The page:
DNA polymerase beta fidelity: halomethylene-modified leaving groups in pre-steady-state kinetic analysis reveal differences at the chemical transition state.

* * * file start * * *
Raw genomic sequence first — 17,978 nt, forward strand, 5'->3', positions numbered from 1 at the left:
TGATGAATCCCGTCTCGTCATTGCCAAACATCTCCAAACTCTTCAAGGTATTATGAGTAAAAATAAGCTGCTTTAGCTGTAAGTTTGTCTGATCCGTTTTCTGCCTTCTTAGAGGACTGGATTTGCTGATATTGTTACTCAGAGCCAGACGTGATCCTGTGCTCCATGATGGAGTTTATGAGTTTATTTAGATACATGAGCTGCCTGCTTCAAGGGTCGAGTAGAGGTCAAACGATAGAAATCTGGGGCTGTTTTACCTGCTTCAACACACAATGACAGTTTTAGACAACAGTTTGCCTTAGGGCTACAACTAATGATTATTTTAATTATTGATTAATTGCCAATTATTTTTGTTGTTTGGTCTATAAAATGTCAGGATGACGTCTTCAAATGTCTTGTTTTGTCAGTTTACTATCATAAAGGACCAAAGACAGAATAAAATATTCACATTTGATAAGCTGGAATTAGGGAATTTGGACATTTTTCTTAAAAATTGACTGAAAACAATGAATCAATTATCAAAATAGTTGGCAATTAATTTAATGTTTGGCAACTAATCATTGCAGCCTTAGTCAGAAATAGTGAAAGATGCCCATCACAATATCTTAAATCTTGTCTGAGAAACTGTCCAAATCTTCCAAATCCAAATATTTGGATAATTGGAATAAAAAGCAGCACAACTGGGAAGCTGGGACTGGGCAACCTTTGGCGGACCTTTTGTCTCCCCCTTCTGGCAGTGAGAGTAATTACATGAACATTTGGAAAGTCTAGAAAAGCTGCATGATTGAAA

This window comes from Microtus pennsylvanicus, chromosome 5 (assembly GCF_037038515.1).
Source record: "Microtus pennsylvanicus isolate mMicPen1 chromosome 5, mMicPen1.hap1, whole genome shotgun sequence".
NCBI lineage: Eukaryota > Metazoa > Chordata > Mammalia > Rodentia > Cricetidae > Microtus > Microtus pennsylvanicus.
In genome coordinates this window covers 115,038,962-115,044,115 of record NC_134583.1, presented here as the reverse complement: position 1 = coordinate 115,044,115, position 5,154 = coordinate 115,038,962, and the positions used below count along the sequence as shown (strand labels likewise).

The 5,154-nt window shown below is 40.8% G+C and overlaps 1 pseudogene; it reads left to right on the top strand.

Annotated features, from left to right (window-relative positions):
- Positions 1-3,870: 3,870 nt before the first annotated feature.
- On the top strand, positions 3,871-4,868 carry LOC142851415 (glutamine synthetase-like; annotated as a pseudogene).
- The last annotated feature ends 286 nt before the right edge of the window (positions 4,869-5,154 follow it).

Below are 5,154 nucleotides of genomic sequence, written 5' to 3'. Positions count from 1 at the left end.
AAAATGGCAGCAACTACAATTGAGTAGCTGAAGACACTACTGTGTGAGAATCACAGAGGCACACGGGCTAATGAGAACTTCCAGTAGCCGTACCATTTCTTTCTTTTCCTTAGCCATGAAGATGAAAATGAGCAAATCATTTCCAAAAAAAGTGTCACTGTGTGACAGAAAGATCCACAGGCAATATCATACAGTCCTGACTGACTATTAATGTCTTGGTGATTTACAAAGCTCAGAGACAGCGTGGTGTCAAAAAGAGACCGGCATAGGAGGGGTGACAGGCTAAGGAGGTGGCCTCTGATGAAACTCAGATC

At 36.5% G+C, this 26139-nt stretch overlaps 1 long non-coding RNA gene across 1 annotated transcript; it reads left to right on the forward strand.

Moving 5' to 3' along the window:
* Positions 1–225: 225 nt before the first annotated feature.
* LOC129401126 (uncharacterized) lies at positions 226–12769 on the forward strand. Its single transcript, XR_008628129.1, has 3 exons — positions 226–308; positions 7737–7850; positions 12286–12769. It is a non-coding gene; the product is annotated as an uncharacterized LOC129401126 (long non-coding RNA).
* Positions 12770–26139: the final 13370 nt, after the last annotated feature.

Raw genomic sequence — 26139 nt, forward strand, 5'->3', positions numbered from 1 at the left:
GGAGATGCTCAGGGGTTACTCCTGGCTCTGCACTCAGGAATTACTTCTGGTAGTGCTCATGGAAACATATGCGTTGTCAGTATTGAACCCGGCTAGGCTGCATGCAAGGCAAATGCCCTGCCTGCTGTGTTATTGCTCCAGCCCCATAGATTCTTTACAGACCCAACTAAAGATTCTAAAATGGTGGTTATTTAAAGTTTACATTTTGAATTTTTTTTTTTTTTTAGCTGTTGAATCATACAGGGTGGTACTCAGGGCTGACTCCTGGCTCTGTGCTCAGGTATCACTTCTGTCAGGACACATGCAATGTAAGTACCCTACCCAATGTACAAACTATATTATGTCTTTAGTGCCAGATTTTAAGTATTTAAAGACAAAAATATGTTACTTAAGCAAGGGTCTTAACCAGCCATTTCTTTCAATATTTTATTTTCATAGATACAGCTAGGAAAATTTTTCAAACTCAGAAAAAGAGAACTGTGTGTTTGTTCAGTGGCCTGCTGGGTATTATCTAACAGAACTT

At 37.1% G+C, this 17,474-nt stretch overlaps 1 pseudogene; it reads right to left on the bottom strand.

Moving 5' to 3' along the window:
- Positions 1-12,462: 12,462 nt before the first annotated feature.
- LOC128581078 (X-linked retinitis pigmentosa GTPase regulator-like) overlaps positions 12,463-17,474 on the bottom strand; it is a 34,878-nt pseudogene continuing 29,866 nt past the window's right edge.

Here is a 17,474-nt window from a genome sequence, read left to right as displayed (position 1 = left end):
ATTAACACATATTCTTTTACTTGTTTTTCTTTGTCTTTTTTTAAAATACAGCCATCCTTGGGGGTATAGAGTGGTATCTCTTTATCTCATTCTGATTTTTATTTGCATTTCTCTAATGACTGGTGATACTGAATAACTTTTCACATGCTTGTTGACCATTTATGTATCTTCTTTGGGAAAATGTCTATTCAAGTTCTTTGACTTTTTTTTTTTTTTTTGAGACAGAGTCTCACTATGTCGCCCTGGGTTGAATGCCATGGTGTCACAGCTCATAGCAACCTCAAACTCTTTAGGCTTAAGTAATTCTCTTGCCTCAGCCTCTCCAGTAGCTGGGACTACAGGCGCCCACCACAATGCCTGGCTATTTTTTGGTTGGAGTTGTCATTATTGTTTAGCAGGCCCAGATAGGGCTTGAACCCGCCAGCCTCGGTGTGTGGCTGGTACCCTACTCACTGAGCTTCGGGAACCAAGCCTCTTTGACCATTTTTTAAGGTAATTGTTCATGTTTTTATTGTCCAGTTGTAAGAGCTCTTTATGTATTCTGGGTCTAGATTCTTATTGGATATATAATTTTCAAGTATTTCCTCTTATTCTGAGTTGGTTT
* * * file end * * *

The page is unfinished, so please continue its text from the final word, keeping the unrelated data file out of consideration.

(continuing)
The mechanism of DNA polymerase beta-catalyzed nucleotidyl transfer consists of chemical steps involving primer 3' OH deprotonation, nucleophilic attack, and pyrophosphate leaving-group elimination, preceded by dNTP binding which induces a large-amplitude conformational change for Watson-Crick nascent base pairs. Ambiguity in the nature of the rate-limiting step and active-site structural differences between correct and incorrect base-paired transition states remain obstacles to understanding DNA replication fidelity. Analogues of dGTP where the beta-gamma bridging oxygen is replaced with fluorine-substituted methylene groups have been shown to probe the contribution of leaving-group elimination to the overall catalytic rate (Biochemistry 46, 461-471). Here, the analysis is expanded substantially to include a broad range of halogen substituents with disparate steric and electronic properties. Evaluation of linear free energy relationships for incorporation of dGTP analogues opposite either template base C or T reveals a strong correlation of log(kpol) to leaving group pKa. Significantly different kpol behavior is observed with a subset of the analogues, with magnitude dependent on the identity of the nascent base pair. This observation, and the absence of an analogous effect on ground state analogue binding (Kd values), points to active-site structural differences at the chemical transition state. Reduced catalysis with bulky halo-containing substrates is manifested in the fidelity of T-G incorporation, where the CCl2-bridging analogue shows a 27-fold increase in fidelity over the natural dGTP. Solvent pH and deuterium isotope-effect data are also used to evaluate mechanistic differences between correct and mispaired incorporation.




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